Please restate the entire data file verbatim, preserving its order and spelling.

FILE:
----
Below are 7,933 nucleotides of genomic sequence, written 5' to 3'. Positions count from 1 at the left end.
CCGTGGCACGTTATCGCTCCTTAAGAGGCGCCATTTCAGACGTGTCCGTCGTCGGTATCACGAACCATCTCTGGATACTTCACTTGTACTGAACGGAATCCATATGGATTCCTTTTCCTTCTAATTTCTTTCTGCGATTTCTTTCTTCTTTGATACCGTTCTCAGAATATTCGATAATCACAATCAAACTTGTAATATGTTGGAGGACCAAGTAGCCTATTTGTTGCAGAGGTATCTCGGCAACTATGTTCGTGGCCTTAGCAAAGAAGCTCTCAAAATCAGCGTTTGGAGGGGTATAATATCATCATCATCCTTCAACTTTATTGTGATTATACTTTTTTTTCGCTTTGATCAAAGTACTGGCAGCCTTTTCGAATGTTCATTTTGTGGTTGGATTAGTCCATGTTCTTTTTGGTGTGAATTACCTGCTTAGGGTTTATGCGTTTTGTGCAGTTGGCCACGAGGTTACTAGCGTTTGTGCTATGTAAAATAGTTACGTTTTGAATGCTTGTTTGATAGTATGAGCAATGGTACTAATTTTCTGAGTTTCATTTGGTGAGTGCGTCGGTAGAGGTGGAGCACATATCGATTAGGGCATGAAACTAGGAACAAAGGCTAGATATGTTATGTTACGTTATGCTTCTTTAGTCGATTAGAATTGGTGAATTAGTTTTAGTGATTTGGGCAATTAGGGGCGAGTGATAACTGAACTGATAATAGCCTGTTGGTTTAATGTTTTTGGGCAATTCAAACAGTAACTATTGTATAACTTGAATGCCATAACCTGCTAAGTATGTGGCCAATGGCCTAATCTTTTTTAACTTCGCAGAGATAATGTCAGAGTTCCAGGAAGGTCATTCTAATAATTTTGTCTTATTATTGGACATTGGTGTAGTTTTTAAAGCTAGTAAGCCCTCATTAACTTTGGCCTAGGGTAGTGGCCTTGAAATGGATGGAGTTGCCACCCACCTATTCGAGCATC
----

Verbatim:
Below are 7,933 nucleotides of genomic sequence, written 5' to 3'. Positions count from 1 at the left end.
CCGTGGCACGTTATCGCTCCTTAAGAGGCGCCATTTCAGACGTGTCCGTCGTCGGTATCACGAACCATCTCTGGATACTTCACTTGTACTGAACGGAATCCATATGGATTCCTTTTCCTTCTAATTTCTTTCTGCGATTTCTTTCTTCTTTGATACCGTTCTCAGAATATTCGATAATCACAATCAAACTTGTAATATGTTGGAGGACCAAGTAGCCTATTTGTTGCAGAGGTATCTCGGCAACTATGTTCGTGGCCTTAGCAAAGAAGCTCTCAAAATCAGCGTTTGGAGGGGTATAATATCATCATCATCCTTCAACTTTATTGTGATTATACTTTTTTTTCGCTTTGATCAAAGTACTGGCAGCCTTTTCGAATGTTCATTTTGTGGTTGGATTAGTCCATGTTCTTTTTGGTGTGAATTACCTGCTTAGGGTTTATGCGTTTTGTGCAGTTGGCCACGAGGTTACTAGCGTTTGTGCTATGTAAAATAGTTACGTTTTGAATGCTTGTTTGATAGTATGAGCAATGGTACTAATTTTCTGAGTTTCATTTGGTGAGTGCGTCGGTAGAGGTGGAGCACATATCGATTAGGGCATGAAACTAGGAACAAAGGCTAGATATGTTATGTTACGTTATGCTTCTTTAGTCGATTAGAATTGGTGAATTAGTTTTAGTGATTTGGGCAATTAGGGGCGAGTGATAACTGAACTGATAATAGCCTGTTGGTTTAATGTTTTTGGGCAATTCAAACAGTAACTATTGTATAACTTGAATGCCATAACCTGCTAAGTATGTGGCCAATGGCCTAATCTTTTTTAACTTCGCAGAGATAATGTCAGAGTTCCAGGAAGGTCATTCTAATAATTTTGTCTTATTATTGGACATTGGTGTAGTTTTTAAAGCTAGTAAGCCCTCATTAACTTTGGCCTAGGGTAGTGGCCTTGAAATGGATGGAGTTGCCACCCACCTATTCGAGCATC